Reverb is one of the most widely used effects in music. You might not know it, but you actually hear reverb every day, everywhere you go. Reverb or ‘reverberation’ is the result of the sound waves reflecting on the walls of a room.
We usually hear not only the direct sound from the sound source (for example a speaker) but also the sound that is reflected from the walls. A reflected sound wave arrives to our ears a little later and a little weaker than the direct sound.
Whereas an echo implies distinct version of the sound with a large delay time, the delay time of a reverb is typically short, and the ear can not really discriminate between the original sound and each reflection.
In reverb, we hear the effect created by the multitude of reflections: the sound reflects against different surfaces at different distances in the room, coming back at many different delay times.
Reverb actually adds the sound of a room. The parameters of the reverb effect can be tweaked in order to simulate a small room or a bigger room, with many different characteristics.
In a total mix, reverb takes up a lot of ‘room’ as well. It is an extremely powerful effect for the violin, but should definitely be used with care.
In reverb, the arriving sound waves increase over time. For a short period after the original sound, our ears can perceive a set of well defined and directional sound waves.
These sound waves are called early reflection and they are directly related to the shape, size and other characteristics of the room and to the distance between the listener and the sound source. After the early reflections the reflected wave sounds arriving at the listener increase rapidly.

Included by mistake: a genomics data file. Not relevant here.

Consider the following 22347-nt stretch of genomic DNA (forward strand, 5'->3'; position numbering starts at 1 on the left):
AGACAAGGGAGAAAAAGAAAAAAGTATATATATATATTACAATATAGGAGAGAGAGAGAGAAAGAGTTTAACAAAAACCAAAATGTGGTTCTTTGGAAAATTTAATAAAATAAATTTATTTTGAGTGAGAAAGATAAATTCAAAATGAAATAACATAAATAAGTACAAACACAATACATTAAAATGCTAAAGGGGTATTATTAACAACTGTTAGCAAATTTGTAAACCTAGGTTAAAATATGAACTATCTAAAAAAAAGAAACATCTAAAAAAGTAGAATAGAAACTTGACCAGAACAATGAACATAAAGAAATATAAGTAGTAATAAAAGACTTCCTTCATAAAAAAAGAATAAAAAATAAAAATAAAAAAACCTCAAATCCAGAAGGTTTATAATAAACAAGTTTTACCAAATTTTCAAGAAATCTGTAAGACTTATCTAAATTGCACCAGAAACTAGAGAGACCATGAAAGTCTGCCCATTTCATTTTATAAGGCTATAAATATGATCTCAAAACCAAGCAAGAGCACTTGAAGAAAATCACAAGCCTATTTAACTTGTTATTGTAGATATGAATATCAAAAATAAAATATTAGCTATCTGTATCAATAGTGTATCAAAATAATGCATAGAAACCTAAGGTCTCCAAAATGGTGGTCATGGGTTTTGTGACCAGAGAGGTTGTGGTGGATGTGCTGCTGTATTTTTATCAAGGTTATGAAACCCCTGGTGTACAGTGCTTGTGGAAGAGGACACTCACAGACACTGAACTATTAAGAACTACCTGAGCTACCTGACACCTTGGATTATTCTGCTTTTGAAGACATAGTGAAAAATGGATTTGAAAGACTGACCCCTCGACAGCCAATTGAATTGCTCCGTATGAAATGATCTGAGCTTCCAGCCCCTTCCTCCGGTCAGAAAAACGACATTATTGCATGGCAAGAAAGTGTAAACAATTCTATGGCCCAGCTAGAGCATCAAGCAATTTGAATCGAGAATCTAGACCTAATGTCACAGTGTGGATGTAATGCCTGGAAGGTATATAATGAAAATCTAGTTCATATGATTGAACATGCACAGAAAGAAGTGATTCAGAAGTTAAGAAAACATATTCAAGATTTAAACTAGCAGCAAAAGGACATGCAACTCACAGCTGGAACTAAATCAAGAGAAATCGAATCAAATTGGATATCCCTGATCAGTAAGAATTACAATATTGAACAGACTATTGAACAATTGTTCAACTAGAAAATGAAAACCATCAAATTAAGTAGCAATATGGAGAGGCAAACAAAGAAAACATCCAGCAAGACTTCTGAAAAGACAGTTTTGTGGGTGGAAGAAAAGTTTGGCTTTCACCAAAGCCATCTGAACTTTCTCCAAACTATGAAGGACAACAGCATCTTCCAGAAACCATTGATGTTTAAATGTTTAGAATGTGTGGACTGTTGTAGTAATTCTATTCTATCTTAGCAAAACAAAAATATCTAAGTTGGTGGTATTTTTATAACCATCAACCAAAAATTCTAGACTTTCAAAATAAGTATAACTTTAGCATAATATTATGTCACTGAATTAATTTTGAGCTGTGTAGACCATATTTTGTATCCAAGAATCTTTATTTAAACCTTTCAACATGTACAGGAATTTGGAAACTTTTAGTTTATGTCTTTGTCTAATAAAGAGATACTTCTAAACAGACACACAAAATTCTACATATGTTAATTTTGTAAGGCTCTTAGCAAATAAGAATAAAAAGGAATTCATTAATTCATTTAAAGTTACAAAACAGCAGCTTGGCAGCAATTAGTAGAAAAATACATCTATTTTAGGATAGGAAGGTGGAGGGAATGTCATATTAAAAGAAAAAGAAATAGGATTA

These arriving sounds seem random and you cannot relate them to the shape (or other characteristics) of the room.
An other characteristic of the reverb is the correlation of the signal that reaches your ears. In order to have an effect that gives the listener the real feeling of a big room the sound at each ear has to be somewhat incoherent.
Real concert rooms have the ceiling very high so the first reflected sound comes from the walls.
Since the distance between a listener and the walls around him are different, the sound that reaches each ear is slightly different as well.
A first parameter that is used with the reverb is the reverberation time. The reverb time is the time it takes for the sound pressure intensity to decay to 1/1000 of its original amplitude.
As a simple rule, it is recommended to use short delay times for fast fiddling, and a longer reverb times for a slow electric violin piece.
Other important reverb parameters are the room surface and the room type. The surface determines to which extent, and at which frequencies, the original sound is reflected.
Any accoustic violin player knows that carpet and curtains can have an enormous impact on ‘room sound’. The human body is also a highly absorptive material.
Many digital reverb units offer the choice for a ‘room type’. Plate reverb, hall reverbs or any other type: the actual choice can only be made by experimentation.
Two other common parameters are predelay and reverb decay. Large rooms naturally have a longer predelay time than small rooms. Predelay may be smaller than 30 ms to simulate a small size room, and may be up to 100 ms for an enormous hall. ‘Decay’ represents the period of time in which the sound is still heard after the input stops.
For a very useful overview check this article on reverb parameters.
Using a reverb effect for your violin allows you to make your sound seem like you are playing in whatever kind of space you would like.
For instance, you could set your reverb effect to sound as if you where playing in your bathroom, or a concert hall, whichever suits you best.
Good reverberation units allow you to control all essential parameters, such as the time before the first reflection returns, the number of reflections, the complexity of each reflection, and so on.
The first reverb effect was achieved by approximating the effect artificially. Echo chambers were constructed to simulate reverb, big hanging metallic plates and electromagnetic transducers were used and other inventions with the sole purpose of simulating the natural sound of reverb.
The new era introduced the digital reverberators. Reverb is achieved using micro-chips.The best reverb is obtained through separate modular effect processors used in special studio reverberators.
Modern digital reverbarators offer a wide area of programs, presets which simulate real conditions such as concert hall, room, live, chamber, gate, invert, and others.